What effects do you think that reality television has on society when programmes such as the Jeremy Kyle Show are labelled as “tabloid trash” and docu-soaps such as Benefit Street are called “poverty porn”?
Reality television programmes such as those listed, in my opinion, are quite dated. The Jeremy Kyle Show (2005) hit its height a few years ago and before now I had never heard of Benefit Street (2014). Reality television as it is popular now is more about survival shows, such as the South Korean hit Produce 101 (2016) and English programme Love Island (2015) as it has spread to an Australian version. Because of the nature of these programmes, and their younger demographic, the impact that reality television has on society, from what I have observed, is more on the online community. To explain this more easily, I am going to focus on perhaps one of the most popular reality programmes to come from the LGBTQ community; RuPaul’s Drag Race (2009).
Running from 2009 to present with several spin offs, RuPaul’s Drag Race is one of the most recognisable LGBTQ productions. Because of the younger audience that the show has garnered, many of the audience members are what are considered “netizens”, (citizens of the net). Due to this, many memes have come from the show and its stars and taken off across the internet, some of which probably aren’t often tracked back to the programme and just taken as another meme, (Ellwood, 2018).
One of the most popular spin offs from the programme is the Untucked (2010) series, which shows the backstage goings on while the judges on the programme deliberate. The contestants go backstage to “untuck” and gossip about what is going on. A prime example of a meme from this programme is from the season five episode nine when Alyssa Edwards was attacked by drag queen Jade Jolie for having “rolls all in the back”. In her confessional, Edwards responded by saying, in shock; “Back rolls?” the clip went viral after it was aired, and is used frequently today through the use of gif keyboards.
Another example of this is a phrase from the ever iconic Jasmine Masters. After giving us such gems as “Rupaul’s Drag Race have fucked up drag” (2016) and her catchphrase “I am Jasmine Masters and I have something to say”, the All Stars contestant gave us one more. In a 2015 video, Masters was ranting about people who over do it whenever the drink, and upon shifting into an uncomfortable position cut herself off, thus birthing the phrase; “And I oop” (2015). It has taken off in a big way, being used all over Twitter, TikTok and VSCO to express shock over something that has just been stated. I personally can’t go a single day without referencing it, going so far as to say “and I oop” every time I go over a pothole or speed bump while driving with my friends.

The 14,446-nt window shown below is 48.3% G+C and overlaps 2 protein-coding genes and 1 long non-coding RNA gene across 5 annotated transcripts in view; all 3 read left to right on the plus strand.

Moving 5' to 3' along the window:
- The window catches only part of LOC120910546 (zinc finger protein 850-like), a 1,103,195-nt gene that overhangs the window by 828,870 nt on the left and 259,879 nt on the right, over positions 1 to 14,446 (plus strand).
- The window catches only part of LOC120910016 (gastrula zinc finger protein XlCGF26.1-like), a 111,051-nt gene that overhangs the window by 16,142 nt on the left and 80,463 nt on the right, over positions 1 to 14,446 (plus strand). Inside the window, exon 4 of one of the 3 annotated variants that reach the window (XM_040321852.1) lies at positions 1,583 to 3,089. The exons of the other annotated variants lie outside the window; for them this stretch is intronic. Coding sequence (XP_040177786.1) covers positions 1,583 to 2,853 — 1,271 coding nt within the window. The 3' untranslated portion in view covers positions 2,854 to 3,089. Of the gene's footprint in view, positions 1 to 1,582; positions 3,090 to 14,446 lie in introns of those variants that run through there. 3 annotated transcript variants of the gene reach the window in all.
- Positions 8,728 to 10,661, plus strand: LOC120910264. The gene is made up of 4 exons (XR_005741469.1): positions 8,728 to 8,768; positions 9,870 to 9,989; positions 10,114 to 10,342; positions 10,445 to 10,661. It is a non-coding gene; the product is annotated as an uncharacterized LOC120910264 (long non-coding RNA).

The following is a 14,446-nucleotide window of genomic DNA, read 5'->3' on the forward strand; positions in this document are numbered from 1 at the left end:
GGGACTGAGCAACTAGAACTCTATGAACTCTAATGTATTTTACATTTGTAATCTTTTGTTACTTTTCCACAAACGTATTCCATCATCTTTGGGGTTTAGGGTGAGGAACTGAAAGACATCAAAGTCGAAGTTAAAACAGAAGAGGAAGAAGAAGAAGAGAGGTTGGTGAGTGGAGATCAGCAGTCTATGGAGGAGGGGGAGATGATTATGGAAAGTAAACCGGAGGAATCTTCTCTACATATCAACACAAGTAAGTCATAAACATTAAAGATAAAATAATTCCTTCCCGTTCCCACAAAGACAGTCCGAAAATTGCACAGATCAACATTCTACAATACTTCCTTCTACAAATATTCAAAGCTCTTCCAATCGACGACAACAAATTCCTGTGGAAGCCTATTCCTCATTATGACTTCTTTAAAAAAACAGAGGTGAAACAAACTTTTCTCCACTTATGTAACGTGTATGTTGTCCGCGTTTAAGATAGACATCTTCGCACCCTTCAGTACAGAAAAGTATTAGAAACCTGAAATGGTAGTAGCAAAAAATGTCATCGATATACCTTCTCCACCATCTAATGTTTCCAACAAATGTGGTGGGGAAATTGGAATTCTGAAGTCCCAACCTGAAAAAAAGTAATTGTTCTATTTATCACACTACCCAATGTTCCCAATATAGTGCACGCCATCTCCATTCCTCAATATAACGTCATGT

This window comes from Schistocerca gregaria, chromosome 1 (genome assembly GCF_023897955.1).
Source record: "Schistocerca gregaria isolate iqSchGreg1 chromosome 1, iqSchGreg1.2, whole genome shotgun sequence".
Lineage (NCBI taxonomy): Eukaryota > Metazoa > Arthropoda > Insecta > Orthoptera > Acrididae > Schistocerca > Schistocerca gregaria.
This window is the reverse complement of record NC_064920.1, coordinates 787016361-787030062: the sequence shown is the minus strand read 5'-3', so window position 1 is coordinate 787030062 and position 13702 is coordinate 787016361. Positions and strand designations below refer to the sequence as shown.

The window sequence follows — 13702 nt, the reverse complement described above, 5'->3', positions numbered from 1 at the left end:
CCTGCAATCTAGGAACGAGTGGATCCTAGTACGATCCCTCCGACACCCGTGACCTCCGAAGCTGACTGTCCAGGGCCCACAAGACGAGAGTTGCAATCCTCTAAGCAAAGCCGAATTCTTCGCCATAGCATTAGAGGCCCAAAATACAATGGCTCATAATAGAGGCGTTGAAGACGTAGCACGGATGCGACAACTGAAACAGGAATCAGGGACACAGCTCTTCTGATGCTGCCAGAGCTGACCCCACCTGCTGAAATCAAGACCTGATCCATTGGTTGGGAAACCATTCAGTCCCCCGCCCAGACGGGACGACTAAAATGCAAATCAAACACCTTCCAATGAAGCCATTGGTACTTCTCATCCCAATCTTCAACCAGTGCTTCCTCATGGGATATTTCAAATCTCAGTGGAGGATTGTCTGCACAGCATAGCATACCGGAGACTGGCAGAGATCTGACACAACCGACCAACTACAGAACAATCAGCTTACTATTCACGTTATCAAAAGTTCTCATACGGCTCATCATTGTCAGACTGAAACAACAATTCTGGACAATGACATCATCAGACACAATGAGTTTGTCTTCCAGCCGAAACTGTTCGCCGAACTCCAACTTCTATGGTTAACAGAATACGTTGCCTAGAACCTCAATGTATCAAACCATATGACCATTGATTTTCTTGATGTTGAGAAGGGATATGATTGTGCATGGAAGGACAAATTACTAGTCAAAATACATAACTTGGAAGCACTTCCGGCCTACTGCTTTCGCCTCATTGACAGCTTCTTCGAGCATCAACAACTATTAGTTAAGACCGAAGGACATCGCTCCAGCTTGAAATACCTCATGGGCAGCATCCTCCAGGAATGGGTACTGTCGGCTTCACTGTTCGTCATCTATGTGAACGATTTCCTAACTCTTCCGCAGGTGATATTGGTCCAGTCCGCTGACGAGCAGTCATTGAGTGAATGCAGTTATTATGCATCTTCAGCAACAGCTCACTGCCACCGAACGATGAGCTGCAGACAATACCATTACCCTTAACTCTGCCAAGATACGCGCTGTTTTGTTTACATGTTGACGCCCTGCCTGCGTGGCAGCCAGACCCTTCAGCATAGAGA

So reality television has moved on from the days when it had an actual impact on people and got them thinking, such was the case with Bowling for Columbine (2002) and others of its kind. These days it makes its mark with kids on the internet with their memes.
Cowles, R. (2015). Love Island [television series]. England: ITV Studios.
Ellwood, G. (2018). ‘Rupaul’s drag race’ tackles real-world issues; when it isn’t busy launching memes [online article]. Retrieved from https://www.latimes.com/entertainment/envelope/la-en-st-rupaul-drag-race-20180613-story.html
Han, D. (2016). Produce 101 [television series]. South Korea: CJ E&M.
Masters, J. (2015, 28 October). Jasmine Masters handle your liquor . Retrieved from https://www.youtube.com/watch?v=g52aV8OcFcs
Masters, J. (2016, 28 January). Jasmine Masters Rupaul drag race fucked up drag . Retrieved from https://www.youtube.com/watch?v=gf25Xzhpz_k
Moore, M. (producer and director). (2002). Bowling for Columbine. USA: Aliance Atlantis.
Polly, J. and Visage, M. (2009). Rupaul’s drag race [television series]. USA: World of Wonder.
RuPaul (producer). (2010). Rupaul;s drag race: untucked! [television series]. USA: Logo.
Unknown producer. (2005). The Jeremy Kyle Show [television series]. England: ITV Studios.
Unknown producer. (2014). Benefit Street [television series]. England: Love Productions.